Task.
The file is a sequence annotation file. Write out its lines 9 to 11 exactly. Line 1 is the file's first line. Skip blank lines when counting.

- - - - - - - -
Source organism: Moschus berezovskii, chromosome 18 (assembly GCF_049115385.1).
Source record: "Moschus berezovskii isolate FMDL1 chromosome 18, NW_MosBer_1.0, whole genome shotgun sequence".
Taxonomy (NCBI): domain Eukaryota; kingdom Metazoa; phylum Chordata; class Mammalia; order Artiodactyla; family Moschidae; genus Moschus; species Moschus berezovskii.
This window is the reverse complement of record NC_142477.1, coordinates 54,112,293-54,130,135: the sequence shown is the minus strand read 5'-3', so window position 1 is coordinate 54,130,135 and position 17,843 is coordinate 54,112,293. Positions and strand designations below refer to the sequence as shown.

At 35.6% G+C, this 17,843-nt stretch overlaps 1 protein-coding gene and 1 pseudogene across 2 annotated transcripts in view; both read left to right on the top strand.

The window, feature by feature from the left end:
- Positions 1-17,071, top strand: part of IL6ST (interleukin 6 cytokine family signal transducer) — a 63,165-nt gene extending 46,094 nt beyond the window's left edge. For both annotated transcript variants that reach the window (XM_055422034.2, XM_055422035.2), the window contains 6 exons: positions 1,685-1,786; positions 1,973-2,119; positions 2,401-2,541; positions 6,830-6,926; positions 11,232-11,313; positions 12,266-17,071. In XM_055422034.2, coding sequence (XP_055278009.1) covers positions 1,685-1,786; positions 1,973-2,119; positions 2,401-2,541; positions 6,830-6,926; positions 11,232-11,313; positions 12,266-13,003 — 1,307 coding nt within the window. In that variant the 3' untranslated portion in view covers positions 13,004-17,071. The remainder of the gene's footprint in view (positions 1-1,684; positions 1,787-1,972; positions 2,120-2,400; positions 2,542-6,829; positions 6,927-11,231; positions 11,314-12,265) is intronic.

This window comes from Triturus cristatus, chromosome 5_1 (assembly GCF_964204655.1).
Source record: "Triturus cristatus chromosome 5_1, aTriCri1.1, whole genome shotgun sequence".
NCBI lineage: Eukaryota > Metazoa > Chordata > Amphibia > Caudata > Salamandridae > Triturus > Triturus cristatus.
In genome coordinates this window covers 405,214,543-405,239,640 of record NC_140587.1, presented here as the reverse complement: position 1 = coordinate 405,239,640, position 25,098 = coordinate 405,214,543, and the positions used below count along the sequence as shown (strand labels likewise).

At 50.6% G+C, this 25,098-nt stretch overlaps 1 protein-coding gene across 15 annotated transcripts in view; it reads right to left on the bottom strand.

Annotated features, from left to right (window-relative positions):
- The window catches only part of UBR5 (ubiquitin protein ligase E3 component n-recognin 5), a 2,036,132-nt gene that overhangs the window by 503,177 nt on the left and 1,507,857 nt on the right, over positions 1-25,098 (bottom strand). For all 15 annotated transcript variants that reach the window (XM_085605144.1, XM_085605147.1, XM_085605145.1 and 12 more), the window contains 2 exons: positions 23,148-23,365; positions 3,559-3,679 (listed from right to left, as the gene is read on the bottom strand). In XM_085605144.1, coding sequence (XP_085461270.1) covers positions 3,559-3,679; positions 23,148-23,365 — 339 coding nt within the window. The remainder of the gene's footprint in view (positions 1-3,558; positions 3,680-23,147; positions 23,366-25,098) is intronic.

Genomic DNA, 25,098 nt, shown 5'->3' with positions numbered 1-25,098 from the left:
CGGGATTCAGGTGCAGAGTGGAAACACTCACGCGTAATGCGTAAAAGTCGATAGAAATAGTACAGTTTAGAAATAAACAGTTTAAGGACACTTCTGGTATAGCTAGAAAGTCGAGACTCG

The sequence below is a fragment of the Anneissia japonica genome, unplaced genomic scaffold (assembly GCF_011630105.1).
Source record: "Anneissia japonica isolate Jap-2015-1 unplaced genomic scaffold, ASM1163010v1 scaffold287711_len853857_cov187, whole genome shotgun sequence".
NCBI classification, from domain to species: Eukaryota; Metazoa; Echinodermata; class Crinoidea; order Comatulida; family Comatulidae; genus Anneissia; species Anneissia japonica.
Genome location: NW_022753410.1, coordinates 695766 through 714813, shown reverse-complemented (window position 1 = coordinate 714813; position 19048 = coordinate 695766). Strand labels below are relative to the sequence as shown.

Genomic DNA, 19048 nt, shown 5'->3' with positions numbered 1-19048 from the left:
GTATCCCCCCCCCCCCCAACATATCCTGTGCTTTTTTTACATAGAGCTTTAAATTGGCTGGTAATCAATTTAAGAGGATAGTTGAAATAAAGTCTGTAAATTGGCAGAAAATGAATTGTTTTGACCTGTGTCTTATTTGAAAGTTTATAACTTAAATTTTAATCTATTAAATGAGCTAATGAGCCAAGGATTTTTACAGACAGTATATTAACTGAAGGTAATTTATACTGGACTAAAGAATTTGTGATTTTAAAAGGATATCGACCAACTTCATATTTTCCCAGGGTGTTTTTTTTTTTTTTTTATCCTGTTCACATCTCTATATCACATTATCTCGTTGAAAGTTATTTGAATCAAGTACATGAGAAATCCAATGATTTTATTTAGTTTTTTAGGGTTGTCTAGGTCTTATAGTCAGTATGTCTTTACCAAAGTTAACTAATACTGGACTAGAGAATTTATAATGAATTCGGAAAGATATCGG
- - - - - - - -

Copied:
Source record: "Triturus cristatus chromosome 5_1, aTriCri1.1, whole genome shotgun sequence".
NCBI lineage: Eukaryota > Metazoa > Chordata > Amphibia > Caudata > Salamandridae > Triturus > Triturus cristatus.
In genome coordinates this window covers 405,214,543-405,239,640 of record NC_140587.1, presented here as the reverse complement: position 1 = coordinate 405,239,640, position 25,098 = coordinate 405,214,543, and the positions used below count along the sequence as shown (strand labels likewise).